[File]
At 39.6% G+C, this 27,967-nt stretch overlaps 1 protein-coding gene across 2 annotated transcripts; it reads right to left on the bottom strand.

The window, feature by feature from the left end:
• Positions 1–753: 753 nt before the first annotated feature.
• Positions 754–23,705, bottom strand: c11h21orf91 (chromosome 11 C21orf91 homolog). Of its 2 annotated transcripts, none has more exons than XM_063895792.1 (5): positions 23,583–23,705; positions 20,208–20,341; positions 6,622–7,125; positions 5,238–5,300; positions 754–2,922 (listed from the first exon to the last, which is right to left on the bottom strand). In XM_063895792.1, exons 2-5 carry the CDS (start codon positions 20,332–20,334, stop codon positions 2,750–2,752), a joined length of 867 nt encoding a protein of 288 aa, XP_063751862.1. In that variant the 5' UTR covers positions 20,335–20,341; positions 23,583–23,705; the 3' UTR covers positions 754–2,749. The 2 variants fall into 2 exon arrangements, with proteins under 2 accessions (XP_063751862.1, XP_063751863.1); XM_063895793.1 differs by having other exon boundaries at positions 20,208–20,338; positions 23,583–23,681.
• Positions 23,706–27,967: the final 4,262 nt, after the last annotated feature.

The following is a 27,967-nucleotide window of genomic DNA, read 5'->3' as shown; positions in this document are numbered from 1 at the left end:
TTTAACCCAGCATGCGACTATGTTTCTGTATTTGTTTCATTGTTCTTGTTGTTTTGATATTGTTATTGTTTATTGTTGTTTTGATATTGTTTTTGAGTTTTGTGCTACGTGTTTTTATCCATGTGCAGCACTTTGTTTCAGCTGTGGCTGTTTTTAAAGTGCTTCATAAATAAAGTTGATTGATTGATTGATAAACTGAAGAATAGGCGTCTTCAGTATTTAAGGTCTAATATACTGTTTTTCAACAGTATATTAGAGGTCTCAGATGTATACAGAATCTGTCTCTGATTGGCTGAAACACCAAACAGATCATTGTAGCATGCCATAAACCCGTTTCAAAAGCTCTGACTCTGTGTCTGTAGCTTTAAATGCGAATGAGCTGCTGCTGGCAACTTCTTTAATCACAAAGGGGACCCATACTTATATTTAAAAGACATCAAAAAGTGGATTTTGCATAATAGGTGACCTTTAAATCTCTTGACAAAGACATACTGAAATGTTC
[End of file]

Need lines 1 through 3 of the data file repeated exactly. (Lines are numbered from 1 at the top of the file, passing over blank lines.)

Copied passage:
At 39.6% G+C, this 27,967-nt stretch overlaps 1 protein-coding gene across 2 annotated transcripts; it reads right to left on the bottom strand.

The window, feature by feature from the left end:
• Positions 1–753: 753 nt before the first annotated feature.